What Does 3Mbps Mean for an Internet Service Plan?by John Lister ; Updated August 29, 2017
A cheap broadband deal that doesn't offer a fast enough connection for your needs is a false economy leading to frustration. When you see terms such as 3 Mbps in advertising for broadband services, it almost always refers to the maximum download speed that you can expect to receive. Check the terms and conditions carefully before signing up, though: this speed may not be guaranteed and you may face other limitations on data use, like a monthly data transfer cap with additional charges for overuse.
Download vs Upload
Internet service providers quoting a speed figure almost always refer to the download speed. The upload speed on the same service will usually be considerably slower. This disparity achieves the most efficient balance of cost and reliability because the average Internet user is likely to download much more data than he uploads. This doesn't apply to everyone though: people who use file sharing services or upload large files such as online video may need high upload speeds. The big difference between the download and upload speeds is why the term "asynchronous" is used in "asynchronous digital subscriber line," or ADSL, the name given to a popular technology for providing broadband over an ordinary telephone line – the speeds are not synchronized.
The term 3 Mbps means the connection transfers three megabits (3,000 bits) of data every second. A megabit is not the same as a megabyte. 3 Mbps equals 0.375 megabytes or 375 kilobytes every second. As a rough example guide, this speed should let you download a three-minute MP3 song file in around 11 to 12 seconds. A 4.7GB DVD movie file would take about three and a half hours to download.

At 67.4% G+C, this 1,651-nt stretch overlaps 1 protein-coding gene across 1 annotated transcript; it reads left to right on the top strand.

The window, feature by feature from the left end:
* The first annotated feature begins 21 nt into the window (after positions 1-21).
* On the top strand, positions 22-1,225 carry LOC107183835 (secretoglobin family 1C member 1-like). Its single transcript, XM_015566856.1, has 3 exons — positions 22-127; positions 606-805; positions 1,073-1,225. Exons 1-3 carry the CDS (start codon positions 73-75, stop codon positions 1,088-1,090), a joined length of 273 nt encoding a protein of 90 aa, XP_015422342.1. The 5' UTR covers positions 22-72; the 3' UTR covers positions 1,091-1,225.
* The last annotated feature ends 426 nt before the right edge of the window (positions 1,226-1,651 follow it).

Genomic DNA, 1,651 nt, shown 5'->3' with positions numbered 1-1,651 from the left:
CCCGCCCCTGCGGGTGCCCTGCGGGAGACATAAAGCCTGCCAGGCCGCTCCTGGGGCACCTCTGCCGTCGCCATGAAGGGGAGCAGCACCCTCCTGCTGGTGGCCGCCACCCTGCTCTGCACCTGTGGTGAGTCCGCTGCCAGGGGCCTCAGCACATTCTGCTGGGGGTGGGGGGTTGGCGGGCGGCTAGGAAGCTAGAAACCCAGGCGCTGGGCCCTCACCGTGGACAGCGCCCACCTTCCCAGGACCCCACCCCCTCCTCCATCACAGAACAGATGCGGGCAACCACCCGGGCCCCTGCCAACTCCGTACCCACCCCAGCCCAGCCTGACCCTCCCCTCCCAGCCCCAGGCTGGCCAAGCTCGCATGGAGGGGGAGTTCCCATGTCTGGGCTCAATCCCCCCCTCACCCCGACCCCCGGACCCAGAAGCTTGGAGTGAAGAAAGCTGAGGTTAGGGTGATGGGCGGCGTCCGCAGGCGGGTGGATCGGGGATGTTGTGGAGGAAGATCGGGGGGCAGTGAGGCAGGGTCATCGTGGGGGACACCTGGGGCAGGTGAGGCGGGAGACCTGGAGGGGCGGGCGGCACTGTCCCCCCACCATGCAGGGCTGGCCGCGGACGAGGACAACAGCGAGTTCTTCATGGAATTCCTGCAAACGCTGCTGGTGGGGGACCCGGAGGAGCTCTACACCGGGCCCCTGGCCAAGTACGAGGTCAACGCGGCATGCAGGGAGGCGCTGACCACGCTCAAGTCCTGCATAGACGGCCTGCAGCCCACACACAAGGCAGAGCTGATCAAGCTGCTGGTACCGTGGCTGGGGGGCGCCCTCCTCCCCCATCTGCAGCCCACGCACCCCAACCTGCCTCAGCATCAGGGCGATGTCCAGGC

The speeds advertised by Internet service providers are estimates and represent the theoretical maximum possible speed. According to the FCC's 2013 Measuring Broadband report, ISPs actually achieved between 80 percent and 140 percent of their advertised speeds on average. In every case, speeds were slightly lower at peak times (weekday evenings) than across the week as a whole.
Download speeds do not tell the whole story. While download speed measures the total time files take to download, another factor, latency, measures how quickly your computer can send and receive a packet (the smallest chunk of data online.) Latency varies significantly across providers and across broadband technologies. A high latency, meaning a slow response, can affect performance in both online gaming and Skype-style voice over Internet protocol services, even if your download and upload speeds are both impressive.
Some Internet providers place limits on how much data you can download and/or upload. This could be during a particular period (such as an evening) or across an entire month. Exceeding this limit could mean your service is slowed down or you face other consequences. Usage limits are particularly common on mobile broadband services. The result is that although your service may offer a particular speed such as 3 Mbps, you may not be able to download at this speed indefinitely.